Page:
POOR RECORD OF SUCCESS…
Four Experienced Interrogators: Torture “Almost Certainly Prolonged the Hunt” For Bin Laden. In 2011, former interrogators Matthew Alexander (using a pseudonym), U.S. Army intelligence officer Col. (Ret.) Stuart Herrington, former FBI special agent Joe Navarro, and military intelligence veteran Ken Robinson issued a press release explaining that the CIA’s use of torture “almost certainly prolonged the hunt for Bin Laden”:
The use of waterboarding and other so-called “enhanced” interrogation techniques almost certainly prolonged the hunt for Bin Laden and complicated the jobs of professional U.S. interrogators who were trying to develop useful information from unwilling sources like Khalid Sheik Muhammed.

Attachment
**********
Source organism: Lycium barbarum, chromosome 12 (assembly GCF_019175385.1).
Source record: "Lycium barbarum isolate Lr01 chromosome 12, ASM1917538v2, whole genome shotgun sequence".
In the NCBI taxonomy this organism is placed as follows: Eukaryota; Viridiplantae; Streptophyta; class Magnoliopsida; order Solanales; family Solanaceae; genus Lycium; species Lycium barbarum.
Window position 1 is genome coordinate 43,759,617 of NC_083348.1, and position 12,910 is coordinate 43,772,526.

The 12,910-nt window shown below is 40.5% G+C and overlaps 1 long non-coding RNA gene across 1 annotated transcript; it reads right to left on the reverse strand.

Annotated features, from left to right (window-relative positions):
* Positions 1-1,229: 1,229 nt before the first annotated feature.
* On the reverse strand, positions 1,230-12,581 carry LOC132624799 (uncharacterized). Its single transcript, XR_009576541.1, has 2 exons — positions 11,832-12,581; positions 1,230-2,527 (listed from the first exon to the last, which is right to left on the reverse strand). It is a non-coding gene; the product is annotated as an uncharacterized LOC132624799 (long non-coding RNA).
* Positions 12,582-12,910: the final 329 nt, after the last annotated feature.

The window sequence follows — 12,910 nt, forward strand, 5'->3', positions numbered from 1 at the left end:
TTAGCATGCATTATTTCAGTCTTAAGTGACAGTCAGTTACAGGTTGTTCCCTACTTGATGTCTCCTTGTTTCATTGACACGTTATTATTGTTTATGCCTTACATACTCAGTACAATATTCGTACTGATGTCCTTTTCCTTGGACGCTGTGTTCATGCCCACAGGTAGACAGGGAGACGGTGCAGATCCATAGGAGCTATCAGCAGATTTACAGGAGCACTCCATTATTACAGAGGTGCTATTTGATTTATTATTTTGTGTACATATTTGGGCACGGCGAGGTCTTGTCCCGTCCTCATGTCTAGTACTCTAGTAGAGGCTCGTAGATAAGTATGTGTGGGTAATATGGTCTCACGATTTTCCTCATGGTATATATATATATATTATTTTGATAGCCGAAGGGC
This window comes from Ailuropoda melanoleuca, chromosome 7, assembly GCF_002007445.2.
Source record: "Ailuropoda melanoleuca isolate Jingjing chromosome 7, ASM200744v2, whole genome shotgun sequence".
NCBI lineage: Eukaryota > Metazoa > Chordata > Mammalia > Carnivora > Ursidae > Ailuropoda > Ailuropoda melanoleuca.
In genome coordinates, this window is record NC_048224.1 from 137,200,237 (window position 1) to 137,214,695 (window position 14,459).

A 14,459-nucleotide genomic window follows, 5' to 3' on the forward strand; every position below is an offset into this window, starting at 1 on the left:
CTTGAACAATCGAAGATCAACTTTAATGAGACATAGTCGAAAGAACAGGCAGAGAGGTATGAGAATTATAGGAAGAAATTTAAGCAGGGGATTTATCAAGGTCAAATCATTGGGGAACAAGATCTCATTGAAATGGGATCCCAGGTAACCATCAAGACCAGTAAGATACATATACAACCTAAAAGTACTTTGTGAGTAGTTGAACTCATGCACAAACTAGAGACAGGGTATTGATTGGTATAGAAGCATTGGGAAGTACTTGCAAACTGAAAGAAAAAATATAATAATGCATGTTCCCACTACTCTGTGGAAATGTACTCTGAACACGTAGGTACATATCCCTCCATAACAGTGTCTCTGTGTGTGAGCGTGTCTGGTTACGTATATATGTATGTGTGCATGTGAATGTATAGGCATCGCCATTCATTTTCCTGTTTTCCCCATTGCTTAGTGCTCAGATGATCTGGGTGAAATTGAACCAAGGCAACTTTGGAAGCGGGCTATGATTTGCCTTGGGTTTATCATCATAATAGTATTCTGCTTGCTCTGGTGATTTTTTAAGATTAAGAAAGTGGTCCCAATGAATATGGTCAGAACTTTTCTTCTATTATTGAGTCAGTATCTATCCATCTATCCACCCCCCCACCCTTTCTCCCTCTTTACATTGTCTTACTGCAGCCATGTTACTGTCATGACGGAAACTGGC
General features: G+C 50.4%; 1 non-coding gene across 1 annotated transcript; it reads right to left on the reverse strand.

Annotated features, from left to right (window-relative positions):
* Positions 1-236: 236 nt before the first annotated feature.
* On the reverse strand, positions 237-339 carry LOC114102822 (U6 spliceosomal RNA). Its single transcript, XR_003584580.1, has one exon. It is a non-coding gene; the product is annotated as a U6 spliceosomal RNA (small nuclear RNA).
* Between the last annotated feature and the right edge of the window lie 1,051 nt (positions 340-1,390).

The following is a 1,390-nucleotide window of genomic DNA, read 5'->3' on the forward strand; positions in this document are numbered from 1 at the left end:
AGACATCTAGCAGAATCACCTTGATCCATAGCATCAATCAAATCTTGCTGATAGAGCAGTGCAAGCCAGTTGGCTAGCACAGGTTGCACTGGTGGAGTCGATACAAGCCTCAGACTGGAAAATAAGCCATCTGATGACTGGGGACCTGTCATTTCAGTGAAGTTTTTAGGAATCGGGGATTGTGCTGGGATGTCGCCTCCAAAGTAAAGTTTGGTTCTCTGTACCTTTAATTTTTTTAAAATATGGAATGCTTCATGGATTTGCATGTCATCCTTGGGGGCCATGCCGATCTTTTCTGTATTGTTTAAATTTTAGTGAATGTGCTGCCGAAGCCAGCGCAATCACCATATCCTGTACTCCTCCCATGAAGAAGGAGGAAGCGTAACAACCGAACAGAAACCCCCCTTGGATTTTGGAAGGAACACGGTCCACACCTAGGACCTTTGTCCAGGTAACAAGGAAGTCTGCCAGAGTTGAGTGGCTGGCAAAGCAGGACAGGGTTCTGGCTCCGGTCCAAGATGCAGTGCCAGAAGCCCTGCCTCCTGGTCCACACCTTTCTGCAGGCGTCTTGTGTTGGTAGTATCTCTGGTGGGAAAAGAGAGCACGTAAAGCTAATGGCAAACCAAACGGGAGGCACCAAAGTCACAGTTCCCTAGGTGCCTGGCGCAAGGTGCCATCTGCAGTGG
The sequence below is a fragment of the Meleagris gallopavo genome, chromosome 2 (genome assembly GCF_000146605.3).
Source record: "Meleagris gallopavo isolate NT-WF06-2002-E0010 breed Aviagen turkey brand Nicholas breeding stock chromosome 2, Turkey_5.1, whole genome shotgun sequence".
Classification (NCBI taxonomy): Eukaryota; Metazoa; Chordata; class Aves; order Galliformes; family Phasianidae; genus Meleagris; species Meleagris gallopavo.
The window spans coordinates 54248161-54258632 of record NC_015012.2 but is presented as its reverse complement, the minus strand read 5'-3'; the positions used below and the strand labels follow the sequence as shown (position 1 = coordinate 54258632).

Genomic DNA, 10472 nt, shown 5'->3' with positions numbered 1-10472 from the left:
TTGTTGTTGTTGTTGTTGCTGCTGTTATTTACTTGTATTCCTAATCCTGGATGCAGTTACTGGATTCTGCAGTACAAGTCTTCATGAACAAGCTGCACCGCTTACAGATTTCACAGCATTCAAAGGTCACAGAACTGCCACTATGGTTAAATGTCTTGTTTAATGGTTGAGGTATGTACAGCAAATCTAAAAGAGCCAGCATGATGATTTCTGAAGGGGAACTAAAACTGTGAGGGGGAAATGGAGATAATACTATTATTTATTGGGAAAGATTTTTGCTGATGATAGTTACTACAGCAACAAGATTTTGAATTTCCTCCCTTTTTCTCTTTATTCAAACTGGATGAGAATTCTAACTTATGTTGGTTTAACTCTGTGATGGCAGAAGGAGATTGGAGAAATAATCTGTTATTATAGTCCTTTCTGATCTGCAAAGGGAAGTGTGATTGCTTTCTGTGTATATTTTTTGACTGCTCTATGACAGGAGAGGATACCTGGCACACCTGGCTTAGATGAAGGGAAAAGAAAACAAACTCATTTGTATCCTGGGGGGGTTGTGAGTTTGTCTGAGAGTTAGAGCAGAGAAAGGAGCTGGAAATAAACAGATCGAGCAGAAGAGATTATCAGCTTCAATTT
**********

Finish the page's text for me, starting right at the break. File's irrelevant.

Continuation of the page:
Reports say that Khalid Sheik Muhammed and Abu Faraq al-Libi did not divulge the nom de guerre of a courier during torture, but rather several months later, when they were questioned by interrogators who did not use abusive techniques.
This is not surprising. Our experience is that torture is a poor way to develop useful, accurate information.
We know from experience that it is very difficult to elicit information from a detainee who has been abused. The abuse often only strengthens their resolve and makes it that much harder for an interrogator to find a way to elicit useful information. [Huffington Post,5/5/11]